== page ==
If you see anything suspicious, call the police - dial 999.

Link to source website

Popular tracking apps. - Strongly advised! Click on the Pic, it will take you to the websites.









Out and about

The chances of you or a member of your family becoming a victim of violent crime are low. Violent crimes by strangers in public places are still rare and account for a very small part of recorded crime. However, you can make yourself even less likely to be the victim of a violent crime - for example, robbery (mugging) or assault - by taking a few sensible precautions.

Many are common sense, and may be things you already do. Making yourself safer doesn't mean changing your entire lifestyle, personality or wardrobe, and it doesn't mean never going out at all.

Although there are different sections here for men and for women, this doesn't mean that personal safety is just for men or a women's issue. Men and women experience crime differently and it is important to remember this so that you can protect yourself as well as possible. You should find things of interest in both sections.

You should think about how you would act in different situations before you are in them. Think about whether you would stay and defend yourself (using reasonable force), risking further injury, or whether you would give an attacker what they want, to avoid injury. There is nothing wrong with doing either, but you should think about the options - there will be no time to do so if you are attacked.

Some general points:

  • You will be safest in bright, well lit and busy areas
  • Try to look and act confident - look like you know where you are going and walk tall
  • You might like to spread your valuables around your body. For example, keep your phone in your bag, your house keys in your trouser pocket and your money in your jacket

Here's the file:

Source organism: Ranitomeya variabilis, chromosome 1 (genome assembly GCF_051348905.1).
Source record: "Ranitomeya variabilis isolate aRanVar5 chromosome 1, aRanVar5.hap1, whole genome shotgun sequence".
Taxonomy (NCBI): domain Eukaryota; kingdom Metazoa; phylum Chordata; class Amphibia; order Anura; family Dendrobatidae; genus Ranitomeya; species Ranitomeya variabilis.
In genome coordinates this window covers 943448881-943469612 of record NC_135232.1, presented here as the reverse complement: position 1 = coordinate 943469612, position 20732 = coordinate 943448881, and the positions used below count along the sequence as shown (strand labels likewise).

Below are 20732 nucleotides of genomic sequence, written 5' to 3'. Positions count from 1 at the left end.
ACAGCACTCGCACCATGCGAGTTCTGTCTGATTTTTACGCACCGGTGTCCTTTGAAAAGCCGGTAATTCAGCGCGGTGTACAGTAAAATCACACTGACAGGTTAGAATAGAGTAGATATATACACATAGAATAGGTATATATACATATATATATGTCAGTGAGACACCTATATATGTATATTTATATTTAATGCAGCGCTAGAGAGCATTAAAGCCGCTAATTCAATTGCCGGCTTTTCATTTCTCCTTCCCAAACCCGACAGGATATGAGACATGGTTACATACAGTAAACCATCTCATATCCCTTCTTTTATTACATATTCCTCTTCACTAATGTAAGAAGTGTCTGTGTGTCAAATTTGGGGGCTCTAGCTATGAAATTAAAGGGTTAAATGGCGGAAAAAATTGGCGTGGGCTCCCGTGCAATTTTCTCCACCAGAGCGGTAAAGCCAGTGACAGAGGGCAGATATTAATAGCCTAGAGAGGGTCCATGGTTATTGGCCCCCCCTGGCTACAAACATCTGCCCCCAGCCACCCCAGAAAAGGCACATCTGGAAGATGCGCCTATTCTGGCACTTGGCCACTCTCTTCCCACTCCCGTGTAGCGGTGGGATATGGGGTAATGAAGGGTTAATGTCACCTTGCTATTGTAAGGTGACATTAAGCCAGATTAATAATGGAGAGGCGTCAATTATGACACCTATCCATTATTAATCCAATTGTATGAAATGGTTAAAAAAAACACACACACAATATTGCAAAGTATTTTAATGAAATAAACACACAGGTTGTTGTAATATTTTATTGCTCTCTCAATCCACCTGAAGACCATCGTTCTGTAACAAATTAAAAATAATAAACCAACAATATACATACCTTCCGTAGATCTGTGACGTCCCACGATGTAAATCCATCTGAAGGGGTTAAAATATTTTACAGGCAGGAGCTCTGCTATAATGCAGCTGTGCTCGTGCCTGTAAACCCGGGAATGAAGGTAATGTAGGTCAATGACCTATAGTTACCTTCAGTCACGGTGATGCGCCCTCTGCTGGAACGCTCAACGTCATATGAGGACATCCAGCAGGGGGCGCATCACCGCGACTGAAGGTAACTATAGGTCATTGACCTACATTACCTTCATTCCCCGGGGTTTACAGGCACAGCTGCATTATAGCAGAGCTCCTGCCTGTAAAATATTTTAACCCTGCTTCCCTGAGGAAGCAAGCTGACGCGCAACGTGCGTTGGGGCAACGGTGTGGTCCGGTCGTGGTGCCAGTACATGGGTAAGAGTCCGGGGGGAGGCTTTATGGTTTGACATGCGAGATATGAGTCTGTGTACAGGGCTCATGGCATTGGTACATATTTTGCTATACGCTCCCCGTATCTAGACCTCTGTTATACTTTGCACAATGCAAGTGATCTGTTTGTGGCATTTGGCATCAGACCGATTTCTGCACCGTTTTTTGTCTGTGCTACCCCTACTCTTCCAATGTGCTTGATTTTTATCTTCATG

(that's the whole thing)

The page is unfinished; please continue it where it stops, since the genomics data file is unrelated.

• If someone tries to take something from you, it may just be better to let them take it rather than to get into a confrontation and risk injury
  • You can use reasonable force in self-defence. You are allowed to protect yourself with something you are carrying anyway (for example, keys or a can of deodorant), but you may not carry a weapon
  • If you decide to defend yourself, be aware that your attacker might be stronger than you, or may take what you are using in self-defence and use it against you. It is often better just to shout loudly and run away!
  • Shout 'fire' rather than 'help' - it can get more results
  • If you use a wheelchair, keep your things beside you rather than at the back of the chair
  • Try not to be conspicuous about the valuables you are carrying. Talking on your mobile phone, carrying a laptop, or showing your friend your new gold ring all show thieves that you are worth robbing

When out walking or jogging, you should not listen to a personal stereo or telephone through headphones, so you can stay more alert to your surroundings.

For further good advice about Personal Safety, check out


Travel safety advice

Bear these tips in mind when travelling:

Buses and trains

  • Plan your journey in advance as much as possible. Make sure you know your route and stop
  • Check the times of the last buses and Tubes/trains
  • Always try to wait for your bus or train in a well lit place
  • Have your ticket, pass or change ready in your hand so your purse or wallet is out of sight. Keep bags zipped and valuables secure
  • Look out for Help points and passenger alarms - use them if you feel threatened. These will connect you to a member of staff
  • If you feel concerned about your safety on the bus, sit close to the driver. If you are on the Tube or train, move to a carriage where there are other people
  • Report any unattended bags, luggage or suspicious activity immediately to a member of staff, a police officer or use the green emergency button on the station Help point

Cycling Locking a bike

  • Park your cycle where it can be seen in a designated parking facility. Don't leave it in the same place every day
  • Lock your cycle securely - lock both wheels and the frame to the cycle stand or another immoveable object
  • Take removable items with you, for example lights and pump, and register your cycle
  • Learn more about on cycle security and avoiding theft

Taxis and minicabs

  • Always used a licensed taxi (black cab) or licensed, booked minicab
  • Book your minicab by phone, email or in a minicab office. Never approach or accept a journey from a minicab driver off the street. Only taxis (black cabs) can be stopped by customers and can pick up off the street
  • When your booked minicab arrives, make sure the minicab driver can confirm your name and your destination. Check this before you get in the vehicle
  • Check the minicab driver's photo ID
  • Always sit in the back and, if possible, carry a mobile phone
  • Trust your instincts - If you are in any doubt do not get in the vehicle. If you become worried about your safety ask the driver to stop and get out of the car - preferably in a busy area.